“The best bow should be composed of four substances: wood, horn, glue and sinew. There is a wonderful wisdom in this. That wisdom is this: Human beings consist of four substances: bone, sinew, blood and flesh. The composite bow also consists of those four substances. The wood corresponds to bone in man. The horn corresponds to the flesh in man. The sinew is like the sinew of man. The glue is like the blood of man.”
The passage personifies the bow. The bow is not just a tool but a projection of its user. The drawing method of Turkish archer is quite different from modern archery. Instead of using index, middle and ring finger, Turkish archer uses his thumb to draw the bow which is drawn to the ear lobe. According to the manuscript, “The limit of the correct draw should reach the lobe of the ear. It shouldnot be less than that. If it is, it is a mistake.” This method of drawing is also used by the Mongols and the Huns. This drawing method is effective for horse archery because the archer can draw and hold the rein at the same time.
Composite bow is very flexible and compact. This makes it easier to carry on horseback. A picture is worth a thousand words. Look at the picture below.
- A lot of materials for make a Turkish bow ...>>>

Notice how short the bow is compares to archer's draw length. Also notice rein in archer's right hand. Also notice the horse at full gallop. The archer reaches his full draw and ready to release when the horse is in mid-air. One of the challenges of doing horse archery is that there is no stable platform for archer. The solution is to release the arrow when the horse is motionless when all four of its legs are in the air. This maneuverability allowed horse archer to shoot while moving without losing accuracy.
Another interesting thing about Turkish archers is the existence of the manuscript on archery itself. The author of the manuscript explicitly refered to other manuscript which he used as a reference:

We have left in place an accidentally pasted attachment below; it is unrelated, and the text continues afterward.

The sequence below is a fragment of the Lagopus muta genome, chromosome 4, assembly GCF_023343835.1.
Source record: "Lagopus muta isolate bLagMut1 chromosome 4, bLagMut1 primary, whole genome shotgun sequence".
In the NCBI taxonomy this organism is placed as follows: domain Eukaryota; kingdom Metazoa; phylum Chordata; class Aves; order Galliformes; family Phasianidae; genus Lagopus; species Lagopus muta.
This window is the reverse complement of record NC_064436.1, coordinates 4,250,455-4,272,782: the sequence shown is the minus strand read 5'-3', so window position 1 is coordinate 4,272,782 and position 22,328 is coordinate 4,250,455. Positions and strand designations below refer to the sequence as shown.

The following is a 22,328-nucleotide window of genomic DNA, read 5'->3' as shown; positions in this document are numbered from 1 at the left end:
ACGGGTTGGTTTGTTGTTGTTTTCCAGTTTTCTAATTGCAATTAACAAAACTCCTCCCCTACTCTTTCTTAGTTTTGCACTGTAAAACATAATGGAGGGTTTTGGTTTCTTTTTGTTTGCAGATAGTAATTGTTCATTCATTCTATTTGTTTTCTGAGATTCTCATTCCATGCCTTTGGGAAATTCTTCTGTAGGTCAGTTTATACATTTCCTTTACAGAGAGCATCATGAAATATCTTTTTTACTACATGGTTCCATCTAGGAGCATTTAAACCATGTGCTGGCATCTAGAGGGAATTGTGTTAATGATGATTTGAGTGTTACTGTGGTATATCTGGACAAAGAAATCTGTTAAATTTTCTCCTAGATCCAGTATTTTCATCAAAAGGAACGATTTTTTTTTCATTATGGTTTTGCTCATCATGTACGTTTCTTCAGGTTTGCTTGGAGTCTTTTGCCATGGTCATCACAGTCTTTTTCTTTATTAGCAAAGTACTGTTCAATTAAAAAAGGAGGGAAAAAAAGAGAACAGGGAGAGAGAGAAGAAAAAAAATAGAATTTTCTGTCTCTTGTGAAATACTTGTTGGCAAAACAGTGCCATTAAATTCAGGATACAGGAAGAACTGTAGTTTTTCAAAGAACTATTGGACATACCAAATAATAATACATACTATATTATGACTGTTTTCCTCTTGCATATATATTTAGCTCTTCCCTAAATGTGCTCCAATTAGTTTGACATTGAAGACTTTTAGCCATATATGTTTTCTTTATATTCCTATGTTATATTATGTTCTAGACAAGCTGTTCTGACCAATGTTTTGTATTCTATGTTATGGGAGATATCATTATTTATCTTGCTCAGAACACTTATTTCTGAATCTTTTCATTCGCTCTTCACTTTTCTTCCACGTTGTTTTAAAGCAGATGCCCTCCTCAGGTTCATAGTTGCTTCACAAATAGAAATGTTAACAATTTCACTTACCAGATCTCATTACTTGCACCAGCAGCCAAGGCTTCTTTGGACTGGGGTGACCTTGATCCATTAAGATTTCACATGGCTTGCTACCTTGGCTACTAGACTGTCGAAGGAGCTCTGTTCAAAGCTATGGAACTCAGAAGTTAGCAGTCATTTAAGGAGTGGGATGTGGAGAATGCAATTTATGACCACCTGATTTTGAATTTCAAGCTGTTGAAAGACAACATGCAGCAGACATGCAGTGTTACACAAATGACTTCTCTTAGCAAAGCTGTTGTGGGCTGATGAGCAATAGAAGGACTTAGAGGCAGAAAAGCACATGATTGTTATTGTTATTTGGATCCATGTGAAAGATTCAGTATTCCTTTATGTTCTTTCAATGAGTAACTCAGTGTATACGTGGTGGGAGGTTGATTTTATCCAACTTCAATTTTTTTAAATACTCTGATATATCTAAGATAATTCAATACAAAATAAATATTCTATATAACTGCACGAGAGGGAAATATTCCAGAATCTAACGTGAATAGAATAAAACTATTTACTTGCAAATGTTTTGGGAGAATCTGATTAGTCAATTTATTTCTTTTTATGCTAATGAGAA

"Be it known to you that the reason for composing this treatise was that (a turkish name, probably a sultan) summoned me, this weak and miserable one. He placed several books on archery written in Arabic before me, and he requested from me ... that I write a book on archery in Turkish using these and other books."
The existence of many books on archery indicates a special status of archery in medieval middle east. The manuscript's content is pretty much a coaching and how-to manual on archery. For my research, I found only two or three books in Green library that are meant to be a guide book on archery like the manuscript. Furthermore, it indicates a more important thing about Turkish archers: they were literate or else the books would be useless. The practice of archery must have been common among middle eastern medieval warriors.
A few interesting excerpt:
"Know and be aware that God,..., made archery and raising horses with the intention to fight a farz (religious obligation). As God,...has stated in Koran..."Make ready for them whatever force and strings of horses you can." "
"The Apostle of God said: "Whoever shoots an arrow in the way of God...God will give (him) a reward amounting to what is granted for freeing a slave,...the Prophet said:"He who learned archery and then gave it up, verily he disobeyed me."...The Apostle of God said:" he who learns archery and then gives it up and no longer shoots arrows is not one of us."
Sources :
-Oztopcu, Kurtulus "A 14th Century Archery Treatise in Mamluk-Kipchak"
-Latham and Paterson "Saracen Archery"
-picture is from
-Bow, Archer and Archery